Sadhus prepare bhang (cannabis) to drink or eat in the painting ‘Mughals Visit an Encampment of Sadhus’ by Mir Sayyid Ali c. 1565
Dashnami Naga camps today are in all but the obvious details essentially identical, except that you will find cannabis smoked in chillums.
Only once the tobacco habit and crop took hold across India in the early 1600s, after being introduced by the Portuguese, do you see references to the custom of smoking cannabis. The first paintings of stoned smoking sadhus date to the late 1700s.
The Mughals were Turko-Persian Muslims. The Dashnamis are renunciant orders whose preeminent focus of devotion is Shiva. This painting is another example of how global cannabis culture sprang from a world that was in many ways far more open-minded than ours.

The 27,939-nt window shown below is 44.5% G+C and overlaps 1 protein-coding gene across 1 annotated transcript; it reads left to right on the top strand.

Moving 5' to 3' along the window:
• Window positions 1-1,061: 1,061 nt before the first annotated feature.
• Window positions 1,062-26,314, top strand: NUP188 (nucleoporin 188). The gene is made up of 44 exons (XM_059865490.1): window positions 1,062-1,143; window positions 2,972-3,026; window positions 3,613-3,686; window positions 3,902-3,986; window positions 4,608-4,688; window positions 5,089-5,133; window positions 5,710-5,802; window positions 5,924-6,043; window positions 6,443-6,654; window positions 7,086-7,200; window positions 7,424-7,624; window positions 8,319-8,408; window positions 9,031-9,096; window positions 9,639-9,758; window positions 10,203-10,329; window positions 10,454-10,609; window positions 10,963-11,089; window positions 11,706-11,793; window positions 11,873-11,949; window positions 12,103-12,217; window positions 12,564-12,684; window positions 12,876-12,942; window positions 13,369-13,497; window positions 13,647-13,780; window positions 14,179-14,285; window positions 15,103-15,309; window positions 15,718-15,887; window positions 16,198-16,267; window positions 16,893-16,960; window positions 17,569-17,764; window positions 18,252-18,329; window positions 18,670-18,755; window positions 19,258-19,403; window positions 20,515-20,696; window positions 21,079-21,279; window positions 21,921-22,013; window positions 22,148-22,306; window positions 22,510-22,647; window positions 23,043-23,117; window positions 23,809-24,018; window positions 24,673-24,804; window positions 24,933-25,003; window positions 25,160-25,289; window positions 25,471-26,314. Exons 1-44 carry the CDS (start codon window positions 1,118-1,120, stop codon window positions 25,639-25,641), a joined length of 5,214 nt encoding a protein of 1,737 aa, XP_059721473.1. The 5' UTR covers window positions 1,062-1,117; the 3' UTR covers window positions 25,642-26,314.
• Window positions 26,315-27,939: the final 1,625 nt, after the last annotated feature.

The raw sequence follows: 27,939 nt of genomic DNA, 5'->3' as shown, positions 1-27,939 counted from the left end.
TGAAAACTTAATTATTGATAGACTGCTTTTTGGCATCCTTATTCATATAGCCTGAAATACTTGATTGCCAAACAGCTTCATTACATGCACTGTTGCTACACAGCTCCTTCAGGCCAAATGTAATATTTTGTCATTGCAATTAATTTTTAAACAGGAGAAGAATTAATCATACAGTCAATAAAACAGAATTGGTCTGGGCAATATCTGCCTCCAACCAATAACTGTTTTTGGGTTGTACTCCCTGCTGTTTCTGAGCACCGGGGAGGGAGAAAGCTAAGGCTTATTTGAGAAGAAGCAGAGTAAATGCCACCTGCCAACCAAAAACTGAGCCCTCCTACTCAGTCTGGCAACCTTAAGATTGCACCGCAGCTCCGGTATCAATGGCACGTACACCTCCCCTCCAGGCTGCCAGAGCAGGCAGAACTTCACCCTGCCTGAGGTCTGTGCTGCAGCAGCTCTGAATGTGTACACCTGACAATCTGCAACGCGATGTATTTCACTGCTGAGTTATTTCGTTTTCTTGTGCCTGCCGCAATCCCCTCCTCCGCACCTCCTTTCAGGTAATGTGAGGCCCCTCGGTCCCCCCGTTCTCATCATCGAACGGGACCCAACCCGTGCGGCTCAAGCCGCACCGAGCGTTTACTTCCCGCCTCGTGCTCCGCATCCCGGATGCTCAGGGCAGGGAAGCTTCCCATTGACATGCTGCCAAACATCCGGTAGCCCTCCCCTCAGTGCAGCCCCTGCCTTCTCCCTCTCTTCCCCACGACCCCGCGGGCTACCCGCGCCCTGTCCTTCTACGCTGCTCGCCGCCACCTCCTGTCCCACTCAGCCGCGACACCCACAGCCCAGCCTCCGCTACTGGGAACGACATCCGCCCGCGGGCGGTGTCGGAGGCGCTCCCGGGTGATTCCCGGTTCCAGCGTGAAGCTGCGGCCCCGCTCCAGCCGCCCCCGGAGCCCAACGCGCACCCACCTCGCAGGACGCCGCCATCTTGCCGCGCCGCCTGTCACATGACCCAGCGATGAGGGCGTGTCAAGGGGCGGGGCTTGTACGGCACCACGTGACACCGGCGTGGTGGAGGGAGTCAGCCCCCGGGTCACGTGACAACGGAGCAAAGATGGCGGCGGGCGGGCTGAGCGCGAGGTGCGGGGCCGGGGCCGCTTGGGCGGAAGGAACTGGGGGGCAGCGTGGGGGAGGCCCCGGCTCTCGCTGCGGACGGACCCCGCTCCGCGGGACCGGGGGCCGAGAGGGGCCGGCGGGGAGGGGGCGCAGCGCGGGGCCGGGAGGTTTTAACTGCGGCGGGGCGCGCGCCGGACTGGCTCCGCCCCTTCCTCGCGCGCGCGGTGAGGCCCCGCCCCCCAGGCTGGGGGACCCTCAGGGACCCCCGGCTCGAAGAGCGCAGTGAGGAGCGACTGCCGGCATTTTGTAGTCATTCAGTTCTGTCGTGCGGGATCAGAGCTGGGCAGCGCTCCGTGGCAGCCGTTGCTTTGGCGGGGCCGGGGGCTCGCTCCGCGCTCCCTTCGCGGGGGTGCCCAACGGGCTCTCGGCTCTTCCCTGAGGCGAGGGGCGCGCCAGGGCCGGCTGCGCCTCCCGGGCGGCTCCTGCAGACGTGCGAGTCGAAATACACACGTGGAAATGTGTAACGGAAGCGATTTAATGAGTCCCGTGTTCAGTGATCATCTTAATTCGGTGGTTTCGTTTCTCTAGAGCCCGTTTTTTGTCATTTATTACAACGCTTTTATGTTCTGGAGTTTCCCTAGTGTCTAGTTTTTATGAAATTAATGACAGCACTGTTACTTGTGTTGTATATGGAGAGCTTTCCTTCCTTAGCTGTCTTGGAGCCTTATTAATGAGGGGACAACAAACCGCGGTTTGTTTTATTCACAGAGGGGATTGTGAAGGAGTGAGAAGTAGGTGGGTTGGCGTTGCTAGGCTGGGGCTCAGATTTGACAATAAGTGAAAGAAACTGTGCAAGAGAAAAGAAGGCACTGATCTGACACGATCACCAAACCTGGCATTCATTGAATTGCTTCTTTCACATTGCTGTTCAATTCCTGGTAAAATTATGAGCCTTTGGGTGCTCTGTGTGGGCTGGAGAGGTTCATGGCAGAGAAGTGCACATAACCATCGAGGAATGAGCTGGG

The sadhus shown are most likely Puris and Giris. They are very unlikely to be Ramanandis, despite the tilak on the forehead of the mahant, which is in fact one of many signs of the likely Vaishnava origins of the Dashnami orders. For others, take ‘om namo narayan’, which is the standard greeting among Dashnamis. This is the ancient mantra of Vishnu in his form as Narayan, slumbering on the celestial ocean. Or three of the four peeths or power places of the Dashnamis, namely Badrinath, Dvarka, and Puri, which are Vaishnav tirthas. There are many more.
The figures are straining the bhang through a muslin cloth and mixing it in a pot before or after boiling: